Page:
Wednesday, June 06, 2007

Energy in drawing vs correctness





At class it's interesting to see the differences in the way people work - some draw with a pencil each week, and take care to get the correct line, shading in with crosshatching; some do the dark tones in crosshatching with conte before line; some try to get the whole figure and some of the surrounds, some focus in on part of the body; some use willow charcoal or pastel and use broad strokes and energetic line. I tend to use charcoal, willow and compressed, and often red and white as well. Last night I used red only for a couple, and white on black building paper. I tried to take more care and be less quick. Overall I think I prefer to be energetic with the arm, and make my scribbly, quick marks but it's good to challenge oneself. To make a correct drawing I think I'd need a whole lot more time than the model can hold. We tend to have 5 minute poses, and then two or three 20 minute poses, so there is a limit to what one can do. The best life drawing I ever did was at a course a year or so ago, where the model fell asleep in a reclining post, near the end of the day, nice late afternoon sun and shadows in the studio. I did a huge drawing on brown paper (now buried amongst a year's drawings) and it was relaxing to not feel pressure of time to get down what I wanted before the pose changed. I always think I'll revisit my drawings, redraw and correct...it's on the to do list. Here's a couple from last night, including a cropped portion of the white chalk, I was quite happy with the face and I liked the way the hand fell though I didn't get time to go back and work on that - probably a good thing!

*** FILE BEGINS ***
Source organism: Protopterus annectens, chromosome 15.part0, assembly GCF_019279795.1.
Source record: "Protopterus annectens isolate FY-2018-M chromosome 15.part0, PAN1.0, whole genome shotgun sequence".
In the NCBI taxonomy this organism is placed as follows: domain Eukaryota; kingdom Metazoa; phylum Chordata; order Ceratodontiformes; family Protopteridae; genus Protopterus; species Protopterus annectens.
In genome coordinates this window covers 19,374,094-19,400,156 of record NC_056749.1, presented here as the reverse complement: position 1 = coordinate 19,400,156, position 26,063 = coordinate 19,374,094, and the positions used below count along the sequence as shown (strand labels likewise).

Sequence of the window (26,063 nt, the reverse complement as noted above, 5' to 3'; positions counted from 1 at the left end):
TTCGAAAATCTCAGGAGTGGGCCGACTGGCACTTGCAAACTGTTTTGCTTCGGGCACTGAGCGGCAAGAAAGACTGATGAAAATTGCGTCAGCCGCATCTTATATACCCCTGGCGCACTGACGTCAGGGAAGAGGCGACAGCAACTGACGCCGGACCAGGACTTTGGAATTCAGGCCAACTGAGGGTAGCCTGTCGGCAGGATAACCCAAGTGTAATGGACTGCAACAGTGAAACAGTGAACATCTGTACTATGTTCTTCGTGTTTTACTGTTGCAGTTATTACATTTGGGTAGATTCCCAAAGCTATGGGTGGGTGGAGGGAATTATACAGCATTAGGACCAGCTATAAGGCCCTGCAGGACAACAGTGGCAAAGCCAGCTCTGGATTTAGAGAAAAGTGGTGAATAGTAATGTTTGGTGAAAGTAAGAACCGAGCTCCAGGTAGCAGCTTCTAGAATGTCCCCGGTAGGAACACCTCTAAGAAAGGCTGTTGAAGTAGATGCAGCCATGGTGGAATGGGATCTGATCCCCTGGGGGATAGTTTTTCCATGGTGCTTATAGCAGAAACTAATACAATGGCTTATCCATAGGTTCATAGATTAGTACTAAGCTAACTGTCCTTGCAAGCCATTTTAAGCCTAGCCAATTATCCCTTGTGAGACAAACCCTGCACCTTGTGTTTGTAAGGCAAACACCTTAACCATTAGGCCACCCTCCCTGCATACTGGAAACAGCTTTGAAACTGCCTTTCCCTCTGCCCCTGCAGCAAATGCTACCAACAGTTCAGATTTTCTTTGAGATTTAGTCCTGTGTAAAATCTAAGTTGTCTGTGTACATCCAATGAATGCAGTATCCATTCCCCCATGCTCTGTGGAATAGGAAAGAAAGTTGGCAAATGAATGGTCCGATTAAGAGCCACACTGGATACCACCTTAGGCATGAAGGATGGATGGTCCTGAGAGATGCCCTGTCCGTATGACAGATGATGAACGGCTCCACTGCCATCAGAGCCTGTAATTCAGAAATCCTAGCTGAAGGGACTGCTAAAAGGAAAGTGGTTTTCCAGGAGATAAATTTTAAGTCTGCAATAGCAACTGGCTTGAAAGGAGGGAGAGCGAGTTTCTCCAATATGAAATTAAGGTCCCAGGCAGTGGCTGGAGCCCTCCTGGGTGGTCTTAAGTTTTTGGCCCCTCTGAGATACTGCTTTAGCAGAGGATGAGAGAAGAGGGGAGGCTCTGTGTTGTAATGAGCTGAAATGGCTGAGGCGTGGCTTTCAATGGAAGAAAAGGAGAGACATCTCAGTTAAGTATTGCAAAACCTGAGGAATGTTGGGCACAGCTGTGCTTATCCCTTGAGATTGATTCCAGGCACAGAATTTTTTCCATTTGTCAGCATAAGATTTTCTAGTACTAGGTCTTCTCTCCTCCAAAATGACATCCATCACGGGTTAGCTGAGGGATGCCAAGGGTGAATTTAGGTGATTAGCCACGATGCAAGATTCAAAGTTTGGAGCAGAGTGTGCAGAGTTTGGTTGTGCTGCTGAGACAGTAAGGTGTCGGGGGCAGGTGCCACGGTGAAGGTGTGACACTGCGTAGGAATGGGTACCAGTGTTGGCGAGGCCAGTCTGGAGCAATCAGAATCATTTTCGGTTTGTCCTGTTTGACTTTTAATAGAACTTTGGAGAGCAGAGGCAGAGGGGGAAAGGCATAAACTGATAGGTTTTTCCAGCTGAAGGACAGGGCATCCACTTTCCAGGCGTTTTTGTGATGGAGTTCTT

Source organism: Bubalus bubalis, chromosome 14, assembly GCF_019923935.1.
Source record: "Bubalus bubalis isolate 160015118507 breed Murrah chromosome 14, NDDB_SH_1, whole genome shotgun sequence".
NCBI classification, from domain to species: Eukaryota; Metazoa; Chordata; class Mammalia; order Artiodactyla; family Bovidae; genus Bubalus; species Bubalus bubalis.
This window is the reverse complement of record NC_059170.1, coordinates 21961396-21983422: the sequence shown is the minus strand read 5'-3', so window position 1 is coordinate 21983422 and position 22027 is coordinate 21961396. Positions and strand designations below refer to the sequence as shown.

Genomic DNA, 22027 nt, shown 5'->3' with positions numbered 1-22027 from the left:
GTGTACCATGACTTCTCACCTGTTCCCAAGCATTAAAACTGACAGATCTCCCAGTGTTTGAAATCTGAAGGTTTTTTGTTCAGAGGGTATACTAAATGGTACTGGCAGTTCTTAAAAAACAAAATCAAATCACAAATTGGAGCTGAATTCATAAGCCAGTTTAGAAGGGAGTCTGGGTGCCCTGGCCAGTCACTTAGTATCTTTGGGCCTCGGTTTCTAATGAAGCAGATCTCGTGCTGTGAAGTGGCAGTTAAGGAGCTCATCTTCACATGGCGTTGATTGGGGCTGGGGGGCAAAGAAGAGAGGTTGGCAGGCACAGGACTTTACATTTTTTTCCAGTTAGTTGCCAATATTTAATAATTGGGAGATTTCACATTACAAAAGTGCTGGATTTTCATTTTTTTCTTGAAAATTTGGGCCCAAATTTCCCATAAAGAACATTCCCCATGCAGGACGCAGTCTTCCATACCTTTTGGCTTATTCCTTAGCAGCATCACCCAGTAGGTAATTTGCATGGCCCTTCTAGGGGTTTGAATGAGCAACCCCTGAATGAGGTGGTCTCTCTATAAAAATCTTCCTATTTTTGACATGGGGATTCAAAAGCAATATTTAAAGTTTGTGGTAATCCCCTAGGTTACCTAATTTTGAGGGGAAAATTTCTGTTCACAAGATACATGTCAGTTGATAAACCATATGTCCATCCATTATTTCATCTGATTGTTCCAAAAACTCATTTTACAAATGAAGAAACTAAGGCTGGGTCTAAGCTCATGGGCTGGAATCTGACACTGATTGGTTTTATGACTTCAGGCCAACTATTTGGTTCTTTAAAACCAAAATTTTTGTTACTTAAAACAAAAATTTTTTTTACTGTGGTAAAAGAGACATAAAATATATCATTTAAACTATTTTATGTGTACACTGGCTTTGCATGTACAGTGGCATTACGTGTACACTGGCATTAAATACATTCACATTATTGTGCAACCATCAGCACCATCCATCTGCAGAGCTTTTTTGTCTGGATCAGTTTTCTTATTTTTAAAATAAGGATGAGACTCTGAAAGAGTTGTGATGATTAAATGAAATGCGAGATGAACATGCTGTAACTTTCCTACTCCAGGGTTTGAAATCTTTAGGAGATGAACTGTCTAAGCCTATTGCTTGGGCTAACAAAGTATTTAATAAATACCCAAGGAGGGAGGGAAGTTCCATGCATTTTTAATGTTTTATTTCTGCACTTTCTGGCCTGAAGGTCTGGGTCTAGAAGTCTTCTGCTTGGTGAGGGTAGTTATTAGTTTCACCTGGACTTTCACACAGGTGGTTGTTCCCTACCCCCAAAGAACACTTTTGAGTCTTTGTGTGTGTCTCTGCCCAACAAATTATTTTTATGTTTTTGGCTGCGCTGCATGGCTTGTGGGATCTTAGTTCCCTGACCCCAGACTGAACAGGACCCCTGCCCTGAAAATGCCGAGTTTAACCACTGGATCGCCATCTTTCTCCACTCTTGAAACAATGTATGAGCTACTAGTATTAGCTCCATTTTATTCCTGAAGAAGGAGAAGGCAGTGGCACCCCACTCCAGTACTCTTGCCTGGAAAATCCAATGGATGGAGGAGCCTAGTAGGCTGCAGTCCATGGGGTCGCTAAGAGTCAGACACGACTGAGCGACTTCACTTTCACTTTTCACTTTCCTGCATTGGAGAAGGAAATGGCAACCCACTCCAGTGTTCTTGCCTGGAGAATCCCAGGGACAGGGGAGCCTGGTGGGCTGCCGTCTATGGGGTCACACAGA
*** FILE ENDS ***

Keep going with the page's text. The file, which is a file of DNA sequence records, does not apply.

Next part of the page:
2 comments:

Cath Sheard said...

These are great - especially love the last one. Lovely work. Personally I prefer energy over correctness every time - from myself and other artists. I envy you your life drawing classes. They are such a good way of honing your skills.

Sandra T said...

Thanks, Cath. We're lucky in that a local artist has the energy and made the time commitment to organise the classes - I can see there's a lot involved with organising and and opening up and heating the venue every week, organising appropriate lighting, advertising for and organising models, and he brings easels on his trailer every week, boards, clips, and materials for people to buy if they haven't got their own, it's quite a mission!